THE government recently passed legislation for a tighter, better management of public debt, among other things. One of the most important aspects of debt management is setting a ceiling for debt, but I did not see anything definitive about this in the legislation. In Jamaica, debt ceilings have been set and broken frequently, and as a result there is no significant reduction of debt.
We often practise the distorted art of breaking the debt ceiling by borrowing from Peter to pay Paul, or to strengthen the net international reserves. One of the ways of beating the debt trap is to stick to the ceiling for at least five years, unless we are borrowing for national emergencies and economic development which generate income to meet debt.
The fact is we are borrowing and using other countries' money to remain stable. It is full time that Jamaica relied more on its own resources brought about by economic development, reduced corruption and waste in government, instead of borrowing and breaking debt ceilings. In the mixture we may have to raise taxes to help bridge the gap, but it is the only way out of the debt trap. The crisis now requires bold steps by the government. Because of political disfavour, the Jamaican government has always been reluctant to take bold steps and that is one of the reasons for the economy becoming economically impotent over the years. We cannot continue to sink in the debt trap. According to a report in the December 9 edition of the Sunday Gleaner, for the period January to September 2012 Jamaica incurred an estimated $81.9 billion of additional debt. At the end of September 2012, the nation's debt had grown this year by five per cent to $1.7 trillion!
There are some good moves in the debt management legislation. For example, there is the Medium-Term Public Debt Management Strategy (MTPDMS) which will take into account, among other things, the Macro-Economic Environment, future borrowing by the government and market conditions.
Another progressive move is the creation of a Public Debt Management Committee to:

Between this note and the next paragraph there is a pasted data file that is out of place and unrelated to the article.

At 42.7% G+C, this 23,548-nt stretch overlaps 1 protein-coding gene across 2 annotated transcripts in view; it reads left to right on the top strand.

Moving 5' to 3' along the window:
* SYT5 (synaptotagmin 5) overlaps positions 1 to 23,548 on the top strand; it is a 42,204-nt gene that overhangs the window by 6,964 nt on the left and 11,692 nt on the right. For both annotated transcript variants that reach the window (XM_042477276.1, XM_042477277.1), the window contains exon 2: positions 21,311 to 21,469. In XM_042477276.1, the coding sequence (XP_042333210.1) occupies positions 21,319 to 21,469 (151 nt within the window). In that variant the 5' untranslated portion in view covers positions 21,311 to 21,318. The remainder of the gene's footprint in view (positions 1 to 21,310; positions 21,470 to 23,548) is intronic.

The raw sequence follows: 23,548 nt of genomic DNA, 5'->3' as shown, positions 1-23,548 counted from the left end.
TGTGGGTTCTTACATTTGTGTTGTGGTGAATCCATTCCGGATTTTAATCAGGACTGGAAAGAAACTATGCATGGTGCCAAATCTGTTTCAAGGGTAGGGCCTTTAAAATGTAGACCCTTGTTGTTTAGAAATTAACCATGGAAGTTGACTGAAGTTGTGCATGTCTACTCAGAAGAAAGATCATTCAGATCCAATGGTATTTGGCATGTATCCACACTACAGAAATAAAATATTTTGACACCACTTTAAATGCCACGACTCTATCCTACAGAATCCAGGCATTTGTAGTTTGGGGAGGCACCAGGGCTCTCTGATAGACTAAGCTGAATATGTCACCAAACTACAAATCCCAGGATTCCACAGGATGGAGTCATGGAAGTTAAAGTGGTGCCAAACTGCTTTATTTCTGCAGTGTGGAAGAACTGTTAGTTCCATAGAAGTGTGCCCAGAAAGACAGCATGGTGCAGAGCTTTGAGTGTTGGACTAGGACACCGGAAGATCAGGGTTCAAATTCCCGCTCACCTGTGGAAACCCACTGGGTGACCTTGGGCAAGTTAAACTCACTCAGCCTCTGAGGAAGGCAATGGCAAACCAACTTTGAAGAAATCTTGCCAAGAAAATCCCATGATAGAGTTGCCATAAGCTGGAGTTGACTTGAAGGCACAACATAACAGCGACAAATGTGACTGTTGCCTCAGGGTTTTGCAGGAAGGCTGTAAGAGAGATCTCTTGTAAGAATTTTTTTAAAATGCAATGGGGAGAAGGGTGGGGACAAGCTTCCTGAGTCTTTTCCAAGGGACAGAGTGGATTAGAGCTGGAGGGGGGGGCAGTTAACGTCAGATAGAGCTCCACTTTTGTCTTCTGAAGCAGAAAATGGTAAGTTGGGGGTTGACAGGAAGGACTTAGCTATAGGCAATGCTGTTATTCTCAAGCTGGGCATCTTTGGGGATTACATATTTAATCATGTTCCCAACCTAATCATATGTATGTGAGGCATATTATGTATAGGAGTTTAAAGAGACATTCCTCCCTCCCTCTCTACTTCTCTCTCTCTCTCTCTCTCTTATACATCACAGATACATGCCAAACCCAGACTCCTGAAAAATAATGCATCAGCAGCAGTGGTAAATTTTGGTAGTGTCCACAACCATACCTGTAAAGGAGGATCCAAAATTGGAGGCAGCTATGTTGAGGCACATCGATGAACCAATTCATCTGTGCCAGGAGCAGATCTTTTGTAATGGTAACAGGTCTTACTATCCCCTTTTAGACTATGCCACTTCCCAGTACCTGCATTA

* Monitor the implementations of the legislation in general and the MTPDMS in particular
* Assess the policies, strategies and operations of debt management of contingent liabilities with a view to ensuring consistency with the legislation and the macro-economic monetary and fiscal policies of the government.
* Performing such functions as may be assigned to it by the minister of finance.
The functions of this committee are most important and they should not be "yes persons" to the minister. Committees' reports are influenced by ministers too often in this country.
There is also the Public Debt Financing Committee which, in relation to the management of debt, shall be to make recommendations to the financial secretary in respect of debt instruments, review other debt management-related transactions such as derivatives, including currency and interest rate swaps and debt exchanges, review and recommend the monthly schedule of market instruments and review the evaluations of funding requests by specified public bodies.
The committee will also review and monitor issues relating to the cost or pricing of contingent liabilities, determine the monthly financing programme, provide periodic reports to facilitate the work of the Public Debt Committee and perform such other functions as may be assigned to it by the financial secretary. It is expected that the debt management unit of the Ministry of Finance, which has been doing a fine job under difficult circumstances, will be incorporated into the committee.
Under the legislation, the minister of finance may borrow money for the following purpose only to: finance the fiscal deficit, refinance any maturing or outstanding public debt, finance investment projects approved by the House of Representatives, finance payment of guarantees called, facilitate cash management operations, finance activities required in the interest of national security, and reduce or eliminate the effect of a period of public disaster or a period of public emergency as defined in section 20 of the Constitution of Jamaica.
The minister may also borrow to replenish international reserves, on-lend from time to time with the approval of the House of Representatives to public bodies and such other bodies as the House may approve, and such other grounds as the minister may, by order subject to affirmative resolution, specify to be an exception.
Having regard to what happened in the past, there ought to be more restrictions on the minister's authority to borrow without the approval of the House.
Hall of Fame
On a personal note, I wish to thank the Press Association of Jamaica for inducting me into its Hall of Fame. It has been a long journey in a noble profession covering 65 years - rising from a cub reporter to become a member of the Hall of Fame.